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Black Hawk Lake Iowa - Wood Laser Cut Map

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  • Regular price $99.99


This is a beautifully detailed, laser engraved and precision cut topographical Map of Black Hawk Lake in Sac County, Iowa with the following interesting stats carved into it:

Black Hawk is the southernmost glacial lake in the US

It changed names four times; Boyer Lake, Walled Lake, Wall Lake and finally Black Hawk Lake

212 Acre Lake

Max. Depth: 42 Feet

Interesting factoid: Black Hawk Lake, a 957-acre lake under the jurisdiction of the Iowa Department of Natural Resources, is the southernmost glacial lake in the United States. It was formed by movement of huge masses of ice 14,000 years ago. Settlers came to the area and a few resided on the south and east sides of the lake in 1867. Later it was because of the beautiful lake that two enterprising men, Platt Armstrong and James Fletcher, decided this was a good place to build a town. A railway station and a sidetrack were built with the permission of the Northwestern Railway Company. In 1880, the town was laid out and it became Fletcher. Seven years later the name changed to Lake View.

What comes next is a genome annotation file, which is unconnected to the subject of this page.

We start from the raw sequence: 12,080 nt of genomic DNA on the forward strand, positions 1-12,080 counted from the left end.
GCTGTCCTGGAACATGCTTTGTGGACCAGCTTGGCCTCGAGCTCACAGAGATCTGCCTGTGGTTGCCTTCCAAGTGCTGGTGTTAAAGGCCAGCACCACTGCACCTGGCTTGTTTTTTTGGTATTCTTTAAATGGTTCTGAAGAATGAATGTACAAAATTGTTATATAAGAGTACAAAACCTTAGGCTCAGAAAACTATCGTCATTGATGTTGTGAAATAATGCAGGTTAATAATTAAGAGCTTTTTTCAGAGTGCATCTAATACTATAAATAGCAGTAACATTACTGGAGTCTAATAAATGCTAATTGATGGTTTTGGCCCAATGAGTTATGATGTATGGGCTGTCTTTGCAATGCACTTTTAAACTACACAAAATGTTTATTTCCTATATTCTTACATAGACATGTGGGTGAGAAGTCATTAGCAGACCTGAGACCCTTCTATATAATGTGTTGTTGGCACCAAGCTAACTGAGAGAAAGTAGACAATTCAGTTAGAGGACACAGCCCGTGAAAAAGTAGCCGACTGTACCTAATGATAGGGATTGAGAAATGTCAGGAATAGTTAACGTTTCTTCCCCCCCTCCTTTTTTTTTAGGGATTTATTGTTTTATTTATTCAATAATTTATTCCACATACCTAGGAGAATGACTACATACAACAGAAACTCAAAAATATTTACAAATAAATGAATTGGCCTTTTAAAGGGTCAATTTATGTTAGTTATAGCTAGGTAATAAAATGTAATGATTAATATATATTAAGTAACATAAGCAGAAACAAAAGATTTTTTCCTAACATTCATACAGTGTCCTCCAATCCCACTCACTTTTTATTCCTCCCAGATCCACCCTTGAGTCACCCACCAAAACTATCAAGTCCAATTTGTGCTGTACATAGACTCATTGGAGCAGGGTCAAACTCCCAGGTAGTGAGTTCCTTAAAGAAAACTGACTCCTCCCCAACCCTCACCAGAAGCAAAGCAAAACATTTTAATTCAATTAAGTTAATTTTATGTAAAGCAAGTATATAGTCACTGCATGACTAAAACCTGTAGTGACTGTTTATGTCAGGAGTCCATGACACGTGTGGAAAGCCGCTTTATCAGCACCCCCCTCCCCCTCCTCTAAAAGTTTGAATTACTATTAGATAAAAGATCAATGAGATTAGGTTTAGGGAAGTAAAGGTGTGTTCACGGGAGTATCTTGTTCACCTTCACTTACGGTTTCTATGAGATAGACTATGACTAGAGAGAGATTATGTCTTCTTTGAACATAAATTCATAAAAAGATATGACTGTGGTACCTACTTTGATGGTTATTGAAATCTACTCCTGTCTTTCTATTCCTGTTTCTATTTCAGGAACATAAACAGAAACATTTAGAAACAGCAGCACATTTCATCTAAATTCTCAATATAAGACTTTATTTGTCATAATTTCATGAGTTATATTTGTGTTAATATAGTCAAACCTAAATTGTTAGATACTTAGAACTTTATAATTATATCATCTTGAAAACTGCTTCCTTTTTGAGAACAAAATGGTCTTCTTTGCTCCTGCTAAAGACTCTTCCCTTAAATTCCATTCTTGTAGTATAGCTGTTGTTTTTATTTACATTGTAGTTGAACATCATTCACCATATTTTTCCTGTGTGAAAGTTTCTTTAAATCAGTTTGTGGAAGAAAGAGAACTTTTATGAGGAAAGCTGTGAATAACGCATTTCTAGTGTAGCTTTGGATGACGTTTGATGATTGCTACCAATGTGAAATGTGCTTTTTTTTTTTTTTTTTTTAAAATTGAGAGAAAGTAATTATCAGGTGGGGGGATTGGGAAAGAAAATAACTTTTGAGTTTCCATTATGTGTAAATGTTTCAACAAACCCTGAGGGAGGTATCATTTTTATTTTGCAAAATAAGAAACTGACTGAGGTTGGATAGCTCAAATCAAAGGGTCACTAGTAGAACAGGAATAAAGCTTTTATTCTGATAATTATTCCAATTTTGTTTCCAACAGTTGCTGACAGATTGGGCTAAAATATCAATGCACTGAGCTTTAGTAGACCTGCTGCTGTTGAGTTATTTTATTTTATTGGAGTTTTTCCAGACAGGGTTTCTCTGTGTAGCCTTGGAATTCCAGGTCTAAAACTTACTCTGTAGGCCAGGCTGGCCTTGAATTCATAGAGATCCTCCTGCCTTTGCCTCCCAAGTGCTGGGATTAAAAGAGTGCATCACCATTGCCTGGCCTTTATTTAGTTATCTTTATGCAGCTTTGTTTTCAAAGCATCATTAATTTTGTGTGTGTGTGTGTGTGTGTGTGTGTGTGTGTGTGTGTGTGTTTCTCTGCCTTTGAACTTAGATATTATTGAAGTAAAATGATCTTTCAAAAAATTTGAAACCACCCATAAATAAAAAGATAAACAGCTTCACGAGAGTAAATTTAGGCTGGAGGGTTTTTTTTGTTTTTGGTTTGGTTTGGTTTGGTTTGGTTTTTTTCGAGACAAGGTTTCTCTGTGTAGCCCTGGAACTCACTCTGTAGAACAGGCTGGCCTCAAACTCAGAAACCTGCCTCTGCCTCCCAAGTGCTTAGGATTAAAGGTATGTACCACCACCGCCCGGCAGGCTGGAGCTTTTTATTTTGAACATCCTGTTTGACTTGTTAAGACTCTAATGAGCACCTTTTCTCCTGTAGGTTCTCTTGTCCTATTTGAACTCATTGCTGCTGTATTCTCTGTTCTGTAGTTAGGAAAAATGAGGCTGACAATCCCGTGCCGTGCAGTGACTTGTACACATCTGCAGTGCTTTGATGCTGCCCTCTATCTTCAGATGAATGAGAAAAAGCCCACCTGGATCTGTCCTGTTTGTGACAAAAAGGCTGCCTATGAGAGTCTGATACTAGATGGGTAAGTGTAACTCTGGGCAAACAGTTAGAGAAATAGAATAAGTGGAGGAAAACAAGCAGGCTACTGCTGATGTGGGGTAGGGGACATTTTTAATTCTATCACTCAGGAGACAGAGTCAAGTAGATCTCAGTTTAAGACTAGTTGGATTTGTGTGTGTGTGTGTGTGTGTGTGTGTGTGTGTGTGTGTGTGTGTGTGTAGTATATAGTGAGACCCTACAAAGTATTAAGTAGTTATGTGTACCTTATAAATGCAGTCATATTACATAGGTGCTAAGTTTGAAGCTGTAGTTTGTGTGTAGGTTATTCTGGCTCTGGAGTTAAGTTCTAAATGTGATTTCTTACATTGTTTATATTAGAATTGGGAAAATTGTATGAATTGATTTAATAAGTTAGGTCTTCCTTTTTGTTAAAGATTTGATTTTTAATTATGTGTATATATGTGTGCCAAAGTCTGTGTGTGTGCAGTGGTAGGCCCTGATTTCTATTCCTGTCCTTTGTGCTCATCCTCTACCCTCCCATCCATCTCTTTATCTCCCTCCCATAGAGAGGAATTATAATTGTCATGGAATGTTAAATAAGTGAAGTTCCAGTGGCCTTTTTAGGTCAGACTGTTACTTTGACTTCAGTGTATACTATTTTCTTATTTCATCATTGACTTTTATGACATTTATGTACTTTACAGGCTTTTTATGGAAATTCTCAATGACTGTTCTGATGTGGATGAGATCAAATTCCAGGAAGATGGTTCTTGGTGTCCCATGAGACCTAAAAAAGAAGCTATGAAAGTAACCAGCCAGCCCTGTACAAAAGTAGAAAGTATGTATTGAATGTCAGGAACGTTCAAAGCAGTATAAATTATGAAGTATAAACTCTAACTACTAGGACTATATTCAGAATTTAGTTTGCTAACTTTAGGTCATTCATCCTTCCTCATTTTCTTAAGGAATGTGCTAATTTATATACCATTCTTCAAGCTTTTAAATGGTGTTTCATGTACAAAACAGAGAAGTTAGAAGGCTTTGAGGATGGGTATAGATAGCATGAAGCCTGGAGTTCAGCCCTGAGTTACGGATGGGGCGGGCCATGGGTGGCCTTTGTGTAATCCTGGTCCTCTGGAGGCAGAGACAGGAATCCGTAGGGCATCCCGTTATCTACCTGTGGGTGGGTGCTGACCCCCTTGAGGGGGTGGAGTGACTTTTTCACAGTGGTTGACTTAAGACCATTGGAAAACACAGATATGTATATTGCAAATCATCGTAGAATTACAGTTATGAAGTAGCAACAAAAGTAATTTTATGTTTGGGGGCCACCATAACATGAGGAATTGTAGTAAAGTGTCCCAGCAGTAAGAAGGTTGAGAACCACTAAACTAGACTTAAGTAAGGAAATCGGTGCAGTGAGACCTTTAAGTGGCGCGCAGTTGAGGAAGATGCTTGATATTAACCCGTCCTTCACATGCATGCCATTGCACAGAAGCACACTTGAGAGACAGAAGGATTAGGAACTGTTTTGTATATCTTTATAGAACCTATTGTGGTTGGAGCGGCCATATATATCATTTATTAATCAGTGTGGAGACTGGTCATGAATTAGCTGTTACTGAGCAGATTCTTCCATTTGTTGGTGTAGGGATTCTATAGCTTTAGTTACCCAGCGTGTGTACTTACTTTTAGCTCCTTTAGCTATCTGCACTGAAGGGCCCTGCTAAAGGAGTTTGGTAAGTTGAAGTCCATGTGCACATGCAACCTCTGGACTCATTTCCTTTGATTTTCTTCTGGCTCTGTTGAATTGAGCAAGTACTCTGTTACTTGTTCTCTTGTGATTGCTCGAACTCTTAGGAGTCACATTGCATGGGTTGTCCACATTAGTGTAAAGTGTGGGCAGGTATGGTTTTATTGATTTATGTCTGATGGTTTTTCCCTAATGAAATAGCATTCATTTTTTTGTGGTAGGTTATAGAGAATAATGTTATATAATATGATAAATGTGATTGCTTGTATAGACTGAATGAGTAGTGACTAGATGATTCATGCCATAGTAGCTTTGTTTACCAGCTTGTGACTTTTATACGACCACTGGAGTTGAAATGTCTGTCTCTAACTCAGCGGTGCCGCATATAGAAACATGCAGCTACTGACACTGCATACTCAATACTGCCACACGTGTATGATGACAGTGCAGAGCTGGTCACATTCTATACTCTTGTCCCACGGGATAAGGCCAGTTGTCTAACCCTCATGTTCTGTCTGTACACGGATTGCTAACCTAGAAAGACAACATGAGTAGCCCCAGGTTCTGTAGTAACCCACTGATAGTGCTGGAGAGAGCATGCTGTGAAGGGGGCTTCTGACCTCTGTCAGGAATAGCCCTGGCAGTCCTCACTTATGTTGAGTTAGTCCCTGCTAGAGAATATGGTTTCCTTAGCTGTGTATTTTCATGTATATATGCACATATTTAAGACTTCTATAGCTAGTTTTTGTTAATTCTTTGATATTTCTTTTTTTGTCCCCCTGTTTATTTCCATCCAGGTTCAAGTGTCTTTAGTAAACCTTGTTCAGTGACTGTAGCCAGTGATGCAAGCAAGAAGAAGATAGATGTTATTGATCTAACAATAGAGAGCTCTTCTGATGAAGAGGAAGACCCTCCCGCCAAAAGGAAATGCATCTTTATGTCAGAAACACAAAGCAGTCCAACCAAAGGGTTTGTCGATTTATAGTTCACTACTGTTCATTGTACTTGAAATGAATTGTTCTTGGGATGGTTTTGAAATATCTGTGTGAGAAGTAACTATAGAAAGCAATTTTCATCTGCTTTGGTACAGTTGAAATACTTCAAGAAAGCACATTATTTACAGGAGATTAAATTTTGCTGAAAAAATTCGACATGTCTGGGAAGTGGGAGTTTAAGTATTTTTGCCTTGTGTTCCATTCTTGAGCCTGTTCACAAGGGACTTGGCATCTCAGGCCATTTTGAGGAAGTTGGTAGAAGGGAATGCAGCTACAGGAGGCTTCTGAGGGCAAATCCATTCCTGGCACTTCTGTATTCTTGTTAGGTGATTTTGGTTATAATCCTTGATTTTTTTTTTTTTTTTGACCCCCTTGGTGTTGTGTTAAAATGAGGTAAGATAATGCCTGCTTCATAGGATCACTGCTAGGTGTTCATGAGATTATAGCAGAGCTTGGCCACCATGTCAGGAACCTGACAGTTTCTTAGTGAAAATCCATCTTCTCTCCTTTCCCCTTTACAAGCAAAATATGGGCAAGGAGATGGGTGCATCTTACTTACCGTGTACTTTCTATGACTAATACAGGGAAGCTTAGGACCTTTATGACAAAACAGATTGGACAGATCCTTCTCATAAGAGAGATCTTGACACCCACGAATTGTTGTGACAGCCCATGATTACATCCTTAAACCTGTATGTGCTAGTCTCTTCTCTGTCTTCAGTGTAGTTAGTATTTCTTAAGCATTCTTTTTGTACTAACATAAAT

The lake progressed through four name changes from Boyer Lake to Walled Lake and from Wall Lake to the present name, Black Hawk Lake. Development of the lake as a resort area happened as early as 1890. Ballparks, amusement parks, hotels and cottage rentals flourished at the East End and Lakewood areas.

In the 1932, the State Conservation Commission changed the name of the lake that was known as Wall Lake to Black Hawk Lake. The idea behind the name change came about because of the name of the county the lake resides in - Sac County. Since Sac County was named after the Sac tribe of Indians and Black Hawk had been their greatest chief, it was decided that it would be appropriate for the lake to bear his name.

A statue of the great Sac Indian, Chief Black Hawk, was sculpted in 1934 by Harry Stinson, a participant in the CWA Arts program under the direction of Grant Wood. This eleven foot tall statue sits on the north edge of Camp Crescent where he looks over the lake that bears his name. The statue was completely restored in 1999.

(Not all of this information made it onto the map, we just love to read up on the lakes we design).


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